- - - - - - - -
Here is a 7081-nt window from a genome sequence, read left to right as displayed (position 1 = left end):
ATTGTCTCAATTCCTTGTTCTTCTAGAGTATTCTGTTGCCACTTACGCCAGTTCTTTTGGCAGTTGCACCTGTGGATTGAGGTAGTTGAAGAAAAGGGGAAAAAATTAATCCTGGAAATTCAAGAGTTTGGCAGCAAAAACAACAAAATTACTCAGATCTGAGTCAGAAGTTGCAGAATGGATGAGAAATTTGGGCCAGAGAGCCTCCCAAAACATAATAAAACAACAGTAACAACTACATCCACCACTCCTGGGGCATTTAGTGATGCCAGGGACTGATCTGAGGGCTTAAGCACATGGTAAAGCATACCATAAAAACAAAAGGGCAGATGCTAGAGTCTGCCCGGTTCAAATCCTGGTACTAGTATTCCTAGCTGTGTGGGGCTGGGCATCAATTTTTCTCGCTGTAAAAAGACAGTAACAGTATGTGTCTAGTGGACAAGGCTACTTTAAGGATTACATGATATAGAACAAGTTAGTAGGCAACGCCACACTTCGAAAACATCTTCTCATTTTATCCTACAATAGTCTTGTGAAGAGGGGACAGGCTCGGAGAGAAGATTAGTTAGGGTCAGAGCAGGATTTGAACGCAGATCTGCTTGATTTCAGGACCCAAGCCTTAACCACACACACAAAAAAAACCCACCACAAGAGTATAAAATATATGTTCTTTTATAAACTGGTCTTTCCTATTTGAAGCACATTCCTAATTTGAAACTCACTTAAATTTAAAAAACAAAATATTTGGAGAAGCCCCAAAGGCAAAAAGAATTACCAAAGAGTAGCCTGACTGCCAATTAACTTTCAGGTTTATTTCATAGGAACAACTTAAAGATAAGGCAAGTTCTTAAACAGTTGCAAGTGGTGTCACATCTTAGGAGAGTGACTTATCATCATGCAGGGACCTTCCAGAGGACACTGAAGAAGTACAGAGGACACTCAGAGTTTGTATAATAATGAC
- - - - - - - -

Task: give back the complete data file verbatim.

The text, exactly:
Here is a 7081-nt window from a genome sequence, read left to right as displayed (position 1 = left end):
ATTGTCTCAATTCCTTGTTCTTCTAGAGTATTCTGTTGCCACTTACGCCAGTTCTTTTGGCAGTTGCACCTGTGGATTGAGGTAGTTGAAGAAAAGGGGAAAAAATTAATCCTGGAAATTCAAGAGTTTGGCAGCAAAAACAACAAAATTACTCAGATCTGAGTCAGAAGTTGCAGAATGGATGAGAAATTTGGGCCAGAGAGCCTCCCAAAACATAATAAAACAACAGTAACAACTACATCCACCACTCCTGGGGCATTTAGTGATGCCAGGGACTGATCTGAGGGCTTAAGCACATGGTAAAGCATACCATAAAAACAAAAGGGCAGATGCTAGAGTCTGCCCGGTTCAAATCCTGGTACTAGTATTCCTAGCTGTGTGGGGCTGGGCATCAATTTTTCTCGCTGTAAAAAGACAGTAACAGTATGTGTCTAGTGGACAAGGCTACTTTAAGGATTACATGATATAGAACAAGTTAGTAGGCAACGCCACACTTCGAAAACATCTTCTCATTTTATCCTACAATAGTCTTGTGAAGAGGGGACAGGCTCGGAGAGAAGATTAGTTAGGGTCAGAGCAGGATTTGAACGCAGATCTGCTTGATTTCAGGACCCAAGCCTTAACCACACACACAAAAAAAACCCACCACAAGAGTATAAAATATATGTTCTTTTATAAACTGGTCTTTCCTATTTGAAGCACATTCCTAATTTGAAACTCACTTAAATTTAAAAAACAAAATATTTGGAGAAGCCCCAAAGGCAAAAAGAATTACCAAAGAGTAGCCTGACTGCCAATTAACTTTCAGGTTTATTTCATAGGAACAACTTAAAGATAAGGCAAGTTCTTAAACAGTTGCAAGTGGTGTCACATCTTAGGAGAGTGACTTATCATCATGCAGGGACCTTCCAGAGGACACTGAAGAAGTACAGAGGACACTCAGAGTTTGTATAATAATGAC